top of page

Therapy Methods

Meeting Your Needs


Psychodynamic Psychotherapy

Psychodynamic Therapy is an in-depth form of talk therapy with roots in psychoanalysis. Guided by a therapist, clients share their innermost fears, desires, and challenges, at times in an uncensored stream of consciousness. The goal is the remission of symptoms, with clients often achieving ongoing improvements in all areas of life.

This form of psychotherapy, at its best, understands that the symptoms and the root cause of them, are not different areas of treatment - they are integrally inter-connected: symptoms are, usually, expressions of a Psyche’s attempt to cure itself from what is troubling it. Symptoms are an outcome of a root cause, in the absence of a ‘better’ (ie, less costly, or less damaging) solution. Neither symptoms, nor the root, should be treated differently - they should be treated together, at a pace which is attuned to a person’s psychological strength, and capacity for insight.


Like many other therapeutic interventions, this type of therapy aims to identify, acknowledge, express, and overcome negative feelings that may be holding the client back. By releasing these feelings and understanding their latent impact, clients are able to make peace with painful pasts and tackle future issues on their own. Confidence increases with catharsis, with lasting results.

Cognitive Behavioral Therapy (CBT)

Cognitive-behavioral therapy (CBT) starts with the premise that our thoughts, emotions, and behaviors are all interconnected. Thus, when we commit the thinking errors, or “cognitive biases,” to which we are all susceptible, the whole system suffers. CBT is a critical part of changing that paradigm. It helps us address faulty automatic thinking of which we might not even be aware—a sort of negative white noise humming in the background of our minds, masquerading as fact or truth.


Through CBT, clients learn to identify these automatic negative thoughts, assess whether their thinking accurately reflects reality, and, if not, to employ a variety of structured questioning techniques to both challenge the thinking and replace it with something more constructive. This process of gaining insight into and modifying one’s cognitive and behavioral processes involves ongoing practice, with considerable growth and reflection taking place outside of session. For this reason, many clients tend to favor this technique, as it is solution-focused and can require fewer sessions.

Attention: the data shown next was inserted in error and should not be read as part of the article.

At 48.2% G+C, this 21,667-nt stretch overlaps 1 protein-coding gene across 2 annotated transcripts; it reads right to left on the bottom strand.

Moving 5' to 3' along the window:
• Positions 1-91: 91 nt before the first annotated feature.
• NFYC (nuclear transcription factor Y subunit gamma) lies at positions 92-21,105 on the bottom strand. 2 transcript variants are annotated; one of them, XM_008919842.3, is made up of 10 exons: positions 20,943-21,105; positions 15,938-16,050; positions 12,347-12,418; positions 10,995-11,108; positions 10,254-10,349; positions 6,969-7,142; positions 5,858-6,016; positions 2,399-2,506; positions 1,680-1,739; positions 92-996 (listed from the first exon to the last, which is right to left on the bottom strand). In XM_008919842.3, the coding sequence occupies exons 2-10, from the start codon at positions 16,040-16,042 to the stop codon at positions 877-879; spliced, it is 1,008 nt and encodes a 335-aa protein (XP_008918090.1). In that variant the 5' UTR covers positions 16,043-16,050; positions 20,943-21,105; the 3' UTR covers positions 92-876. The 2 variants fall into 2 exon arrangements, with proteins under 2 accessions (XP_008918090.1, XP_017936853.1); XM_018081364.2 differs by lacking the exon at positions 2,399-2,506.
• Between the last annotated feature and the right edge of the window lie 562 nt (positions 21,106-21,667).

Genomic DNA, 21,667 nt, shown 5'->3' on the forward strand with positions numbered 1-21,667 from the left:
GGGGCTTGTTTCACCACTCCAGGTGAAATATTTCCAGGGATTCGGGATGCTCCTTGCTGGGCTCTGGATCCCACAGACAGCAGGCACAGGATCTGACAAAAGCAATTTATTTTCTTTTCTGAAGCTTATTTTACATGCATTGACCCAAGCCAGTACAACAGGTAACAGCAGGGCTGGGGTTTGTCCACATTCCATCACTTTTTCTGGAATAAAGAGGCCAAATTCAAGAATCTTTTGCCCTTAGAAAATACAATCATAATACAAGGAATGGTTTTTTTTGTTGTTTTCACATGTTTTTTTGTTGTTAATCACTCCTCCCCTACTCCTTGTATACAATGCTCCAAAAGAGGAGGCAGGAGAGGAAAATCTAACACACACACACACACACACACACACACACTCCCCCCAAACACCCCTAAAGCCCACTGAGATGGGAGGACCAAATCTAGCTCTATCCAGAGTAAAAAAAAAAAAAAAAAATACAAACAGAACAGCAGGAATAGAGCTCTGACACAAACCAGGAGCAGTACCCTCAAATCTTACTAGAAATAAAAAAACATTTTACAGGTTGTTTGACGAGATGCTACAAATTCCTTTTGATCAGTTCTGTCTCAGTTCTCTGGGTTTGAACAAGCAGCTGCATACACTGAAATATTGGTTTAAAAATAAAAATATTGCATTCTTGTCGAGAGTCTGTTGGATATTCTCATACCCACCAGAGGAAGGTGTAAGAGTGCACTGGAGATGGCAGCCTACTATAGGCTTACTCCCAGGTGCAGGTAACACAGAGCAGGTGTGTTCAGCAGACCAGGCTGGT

CBT works for clients of all ages. Evidence supports its benefits for treating many disorders, including major depressive disorder, anxiety disorder, eating disorders, obsessive-compulsive disorders, post-traumatic stress disorder, and others. Research has also shown that CBT is just as effective in online settings.

Image by 愚木混株 cdd20
Image by Brett Jordan

Culturally-Responsive Therapy

Culturally-responsive therapy is best for tailoring our practices toward each individual client. Therapy doesn’t take place in a vacuum, and neither do clients’ lives. For this reason, cultural sensitivity practices have proven immensely beneficial in treatment relationships, allowing patient and therapist to achieve understanding and partnership regardless of differences in their respective backgrounds and experiences.


External influences lead to increased marginalization and stress, particularly for clients in at-risk communities. Acknowledging those external influences is crucial, as is developing and fostering a mutual language of respect and understanding in alignment with cultural expectations.

Sometimes, of course, it is the person’s very culture (nurturing as it might be) that contributes to their psychological suffering - through the fact that there isn’t a verbalised, validating ‘model’, which would encompass a particular individual’s predicament, is not written into the collective moral, and ethical, vocabulary!